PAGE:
H school, for preparation i
(WnrV iA.U.. :i, . .
'."'"ewes win ne giv-
J'qwsentativesof tho vnviou.s do-
Corner Chemeketa and Cottage fits.
Masses at 7:30 and lOiHO. Durin,g tho
summer months Benediction follows the
li':30 mass. Subject sermon for late
mass, "Confession." Everyone wel
come. The annual retreat for the clergy
will be held at Columbia university,
rer.l Portland, not week. Both tho pnn:or
Rev. Thos. F. Andtrson of Portland
will preach Sunday morning and even
ing. Morning service at 11 o'clock. In
the morning L. M. Myers will sing
"Consider and Hear Me." Sunday
school at 9:45. Mid week prayer ser
vice, Thuisday, 8 p. m. Strangers wel
come to all services.
The Salvation Army
Services will be held in the S. A.
hall at 203 State St. on Saturday at
p. m. ana unuay at iu:ia a. m. ana
and 8 p. m. Sunday school at 2 P. m.
Services every week night at 8 p. m.
(except Monday and Thursday.) Lv-
erybody welcome. Captain J. Millar,
Cadets Myrtle Mams and Beulah Wall
ing ia charge.
First Baptist Church.
Kev. G. F. Holt, D. I)., pastor. The
usual service, of worship tomorrow at
11 a. m. and 8 p. m. with preaching by
Rev. J. C. Tibbets. Bible school at 10 a.
Portland Cloak and Suit Com
pany Opens Splendid New
Larue crowds atteuded the fall
' winter fashion - show beginning this
j morning at 9 o'clock at the Portland
(Cloak and Suit company's remodeled
store nt the Stockton corner, Court a,'J
Coiuim rical streets.
This company occupies the main floor i
and Mezzanine wit 140 feet of display
space and the 11 largo show windows!
displaying the latest models in Coats,!
suits, dresses, skirts, waists and milli-j
This store is one of a chain of similar
stores in several of the larger cities of
the northwest and it is this fact which
enables them to purchase merchandise
in large quantities. This with the policy
of selling for cash only enables the store
to sell high class-wearing apparel for
less than usual.
To be convinced of this, all one needs
is to visit the store and take note of the
advantages offered the women of Salem
and vicinity in selecting their fall and
Included in the display is a fine var
iety of women's fall and winter suit
The Materials are serge, poplin, garba
dine, tricotine, broadcloth and velours.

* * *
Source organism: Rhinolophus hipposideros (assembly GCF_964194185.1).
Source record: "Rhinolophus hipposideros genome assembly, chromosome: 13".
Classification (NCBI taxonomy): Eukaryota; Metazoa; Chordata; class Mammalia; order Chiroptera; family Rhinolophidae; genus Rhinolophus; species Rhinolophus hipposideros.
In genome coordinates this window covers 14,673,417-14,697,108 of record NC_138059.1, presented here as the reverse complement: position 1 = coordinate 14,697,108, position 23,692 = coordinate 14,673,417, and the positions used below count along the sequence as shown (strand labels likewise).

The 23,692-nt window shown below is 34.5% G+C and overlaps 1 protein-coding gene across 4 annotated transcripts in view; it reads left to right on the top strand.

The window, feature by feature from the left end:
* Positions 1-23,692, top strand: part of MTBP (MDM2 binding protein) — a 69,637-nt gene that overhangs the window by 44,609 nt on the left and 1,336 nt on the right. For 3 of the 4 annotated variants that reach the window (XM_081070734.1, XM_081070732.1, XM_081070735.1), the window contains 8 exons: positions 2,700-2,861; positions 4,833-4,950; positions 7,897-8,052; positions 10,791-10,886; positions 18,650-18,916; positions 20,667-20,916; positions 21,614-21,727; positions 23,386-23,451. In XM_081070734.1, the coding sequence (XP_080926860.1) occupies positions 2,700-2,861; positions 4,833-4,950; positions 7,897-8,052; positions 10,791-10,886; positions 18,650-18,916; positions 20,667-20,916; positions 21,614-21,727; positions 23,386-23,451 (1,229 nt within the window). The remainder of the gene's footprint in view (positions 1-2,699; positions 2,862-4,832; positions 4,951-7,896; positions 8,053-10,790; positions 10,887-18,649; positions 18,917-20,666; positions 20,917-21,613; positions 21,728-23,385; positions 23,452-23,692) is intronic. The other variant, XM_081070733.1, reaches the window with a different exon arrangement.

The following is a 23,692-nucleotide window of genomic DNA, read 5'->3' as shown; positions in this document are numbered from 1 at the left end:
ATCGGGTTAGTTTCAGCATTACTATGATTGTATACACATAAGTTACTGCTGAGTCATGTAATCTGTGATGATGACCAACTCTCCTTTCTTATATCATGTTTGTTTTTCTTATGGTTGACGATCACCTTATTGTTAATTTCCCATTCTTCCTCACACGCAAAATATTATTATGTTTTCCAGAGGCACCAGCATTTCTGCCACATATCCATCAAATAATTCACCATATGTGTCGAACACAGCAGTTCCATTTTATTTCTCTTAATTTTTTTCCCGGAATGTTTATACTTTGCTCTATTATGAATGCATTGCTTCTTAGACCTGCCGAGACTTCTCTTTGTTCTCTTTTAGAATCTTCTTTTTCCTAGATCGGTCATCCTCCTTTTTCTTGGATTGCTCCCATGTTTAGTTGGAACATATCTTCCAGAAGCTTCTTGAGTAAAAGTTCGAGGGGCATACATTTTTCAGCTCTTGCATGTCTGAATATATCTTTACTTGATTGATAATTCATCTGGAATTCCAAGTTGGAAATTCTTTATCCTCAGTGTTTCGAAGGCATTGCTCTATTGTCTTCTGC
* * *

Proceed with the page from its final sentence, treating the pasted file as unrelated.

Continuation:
Sonic arc in half or full belted stylo,
other9 loose and plaited back effects
in brown, green, navy, black and fancy
velours ranging in prico from $23 to
The new fall coats are madp in ve
lours,' homespuns, tweeds, plushes and
kindred materials. Tho. .prevailing col
ors arc tan, brown, green, navy, black
and fancy mixtures, all moderutclv
priced at from $19.50 to $125.
New fall dresfes are made in satin
tricotiine, wool, jersey and broadcloth,
all in fashionable new models and color
ings. Tho large, assortment of furs in
clude coney, martin, minr, Japanese
mormof and other desirablo knuls in a
One remarkable feature of the open
ing today was the sales made, due to
the fact that the demand for choiea ar
tistic women's wear is constantly in
Mrs. Claudine Mcllinger, who has been
with the Stockton store for the past
year, coming from Portland, will have
complete charge of tho sales department.
P. B. Keaney, a merchandise man or
loiijj experience in handling similar lines
in some of the largest stores of tho
country will bo in charge Qf the manage
ment and publicity departments.
Lieut. J. A. Gallagher
v COMEDY i
. 4 : j
NEWS ' I
"OLD WIVES FOR NEW"
Traininfj for Efficiency
in Pac or ia War
DIVERSITY of OREGON
, . '"wu uueral rn turn nnA innti-. a t i c i
H&,?r Jo"lwm. Arclaitectiare. Law, Medicine ft
I Ji ' , i' ol A inn ..! m:.7j'. ;.17,, , . . .. . M
"HHMr t k l
. Prr"-,' ' Complete .y.lem .1 lrenehe..brile..
WrnFUFP i-l ""trial government n. U. T, (j. "t,
a ... " mr ijtinn
i' , "X ' hU'000 volume.. DormUorie. lor men .nd won,.
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"fit I mini,.. k.. t . .
lAtf i " ""''- "rrRon. lor lllHfllrnlrd botAlrl,
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("Capital Journal Special Service)